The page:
|The 1842 refracting telescope.|
We then moved on to the other observatory building, built in 1873, and housing the "new" telescope from 1904. We got a historical tour of the building, learning all the background information on the observatory as a whole, as well as the efforts that went into saving the observatory back in 1999. I was probably preoccupied with having my first child, so I didn't remember hearing that the University of Cincinnati, who owned the buildings and grounds, wanted to sell them off to a developer for high price condos. People stepped in, formed a non-profit group, renovated, and got National Historic Landmark status for the place. I'm so glad they did. It would have been a shame to lose such beautiful buildings with so much history.
|The 1904 telescope.|
Grandma waited downstairs while we went to the upper floor, the actual observatory where the telescope is set up. As soon as we started up the stairs we were hit with a wall of hot air. Turns out they keep the rooms housing the telescopes the same temperature as the air outside. In this case you were talking high 80s and muggy. We got an explanation of the 1904, 22 foot long telescope. We saw how they manually pulled ropes to open the sliver of roof for the telescope to peek through. They demonstrated the crank used to literally rotate the roof to the appropriate spot and even saw the turn-of-the-century (last century, that is) set of wheeled steps with an "elevator" that was used to lift the astronomer up to the telescope for viewing. Think wooden, manually driven cherry picker.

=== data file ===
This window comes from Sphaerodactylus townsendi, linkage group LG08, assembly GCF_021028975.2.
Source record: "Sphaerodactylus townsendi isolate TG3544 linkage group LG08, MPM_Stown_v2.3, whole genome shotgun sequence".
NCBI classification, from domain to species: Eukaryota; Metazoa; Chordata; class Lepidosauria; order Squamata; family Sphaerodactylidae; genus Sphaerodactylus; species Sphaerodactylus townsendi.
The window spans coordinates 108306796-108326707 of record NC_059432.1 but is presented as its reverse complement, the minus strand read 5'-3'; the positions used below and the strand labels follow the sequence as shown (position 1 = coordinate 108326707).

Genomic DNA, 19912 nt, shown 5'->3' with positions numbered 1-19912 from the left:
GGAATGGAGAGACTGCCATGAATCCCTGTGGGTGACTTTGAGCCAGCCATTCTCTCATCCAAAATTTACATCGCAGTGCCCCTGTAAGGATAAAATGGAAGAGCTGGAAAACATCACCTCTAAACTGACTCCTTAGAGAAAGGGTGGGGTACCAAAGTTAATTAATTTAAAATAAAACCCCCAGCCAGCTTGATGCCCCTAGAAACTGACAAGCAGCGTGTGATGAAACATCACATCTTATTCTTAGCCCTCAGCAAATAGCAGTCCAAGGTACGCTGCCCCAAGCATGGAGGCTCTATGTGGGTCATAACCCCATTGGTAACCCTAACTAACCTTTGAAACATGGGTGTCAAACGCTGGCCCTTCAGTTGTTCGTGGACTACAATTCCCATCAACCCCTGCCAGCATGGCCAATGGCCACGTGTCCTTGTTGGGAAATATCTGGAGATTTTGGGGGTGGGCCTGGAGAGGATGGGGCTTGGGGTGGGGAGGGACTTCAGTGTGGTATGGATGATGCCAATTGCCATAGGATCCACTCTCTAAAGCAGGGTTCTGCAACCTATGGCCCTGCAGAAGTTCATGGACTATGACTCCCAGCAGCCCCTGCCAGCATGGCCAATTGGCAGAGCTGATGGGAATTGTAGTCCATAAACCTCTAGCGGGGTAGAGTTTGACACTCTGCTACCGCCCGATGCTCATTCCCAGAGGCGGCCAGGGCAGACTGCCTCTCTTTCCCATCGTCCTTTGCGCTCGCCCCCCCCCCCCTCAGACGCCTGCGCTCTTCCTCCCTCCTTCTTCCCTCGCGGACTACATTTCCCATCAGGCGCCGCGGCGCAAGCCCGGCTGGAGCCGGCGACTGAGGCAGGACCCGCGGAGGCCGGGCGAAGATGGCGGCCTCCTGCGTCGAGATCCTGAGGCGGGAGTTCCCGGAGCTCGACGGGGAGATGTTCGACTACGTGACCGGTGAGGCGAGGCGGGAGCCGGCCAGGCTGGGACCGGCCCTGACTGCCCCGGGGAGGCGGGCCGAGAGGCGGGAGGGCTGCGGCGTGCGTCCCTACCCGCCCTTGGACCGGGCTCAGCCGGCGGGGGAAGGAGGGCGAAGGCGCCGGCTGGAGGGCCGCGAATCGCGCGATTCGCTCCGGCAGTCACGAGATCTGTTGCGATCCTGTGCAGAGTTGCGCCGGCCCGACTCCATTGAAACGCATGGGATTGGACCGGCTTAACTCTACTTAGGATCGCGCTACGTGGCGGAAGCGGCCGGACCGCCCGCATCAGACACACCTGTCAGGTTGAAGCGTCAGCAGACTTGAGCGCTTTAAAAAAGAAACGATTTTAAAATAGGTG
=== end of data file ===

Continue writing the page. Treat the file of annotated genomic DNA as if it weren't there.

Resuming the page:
|One of The Professor's favorites - a replica built from Legos.|
When we caught up with Grandma, she explained that she told Foghorn that some day she'd be old and she'd look back and say, "I wish I had looked at Saturn when I had the chance." To which Foghorn snarled, "No, I'll look back and say, 'Boy, was that place boring.'" The Professor, on the other hand, said the evening was totally worth it just to get to see Saturn. He then went on to say, "I'd have stayed at the bottom of a well for a week just to get to see that." Victory!
You might also be interested in:
* Camp Gonnawanna
* Camp Gonnawanna - The Kickoff
* Meet the Inmates -- Foghorn